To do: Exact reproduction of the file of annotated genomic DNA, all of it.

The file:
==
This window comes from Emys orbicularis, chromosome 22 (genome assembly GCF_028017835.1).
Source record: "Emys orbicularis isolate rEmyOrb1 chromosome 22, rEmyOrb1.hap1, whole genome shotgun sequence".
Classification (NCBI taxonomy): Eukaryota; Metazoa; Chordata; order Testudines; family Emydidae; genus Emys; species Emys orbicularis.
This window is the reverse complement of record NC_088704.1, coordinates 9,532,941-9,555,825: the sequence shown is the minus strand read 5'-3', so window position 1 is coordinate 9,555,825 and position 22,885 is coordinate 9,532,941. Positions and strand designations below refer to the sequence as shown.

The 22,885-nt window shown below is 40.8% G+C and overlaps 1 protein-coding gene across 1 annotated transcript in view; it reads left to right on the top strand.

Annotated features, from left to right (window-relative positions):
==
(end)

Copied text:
This window comes from Emys orbicularis, chromosome 22 (genome assembly GCF_028017835.1).
Source record: "Emys orbicularis isolate rEmyOrb1 chromosome 22, rEmyOrb1.hap1, whole genome shotgun sequence".
Classification (NCBI taxonomy): Eukaryota; Metazoa; Chordata; order Testudines; family Emydidae; genus Emys; species Emys orbicularis.
This window is the reverse complement of record NC_088704.1, coordinates 9,532,941-9,555,825: the sequence shown is the minus strand read 5'-3', so window position 1 is coordinate 9,555,825 and position 22,885 is coordinate 9,532,941. Positions and strand designations below refer to the sequence as shown.

The 22,885-nt window shown below is 40.8% G+C and overlaps 1 protein-coding gene across 1 annotated transcript in view; it reads left to right on the top strand.

Annotated features, from left to right (window-relative positions):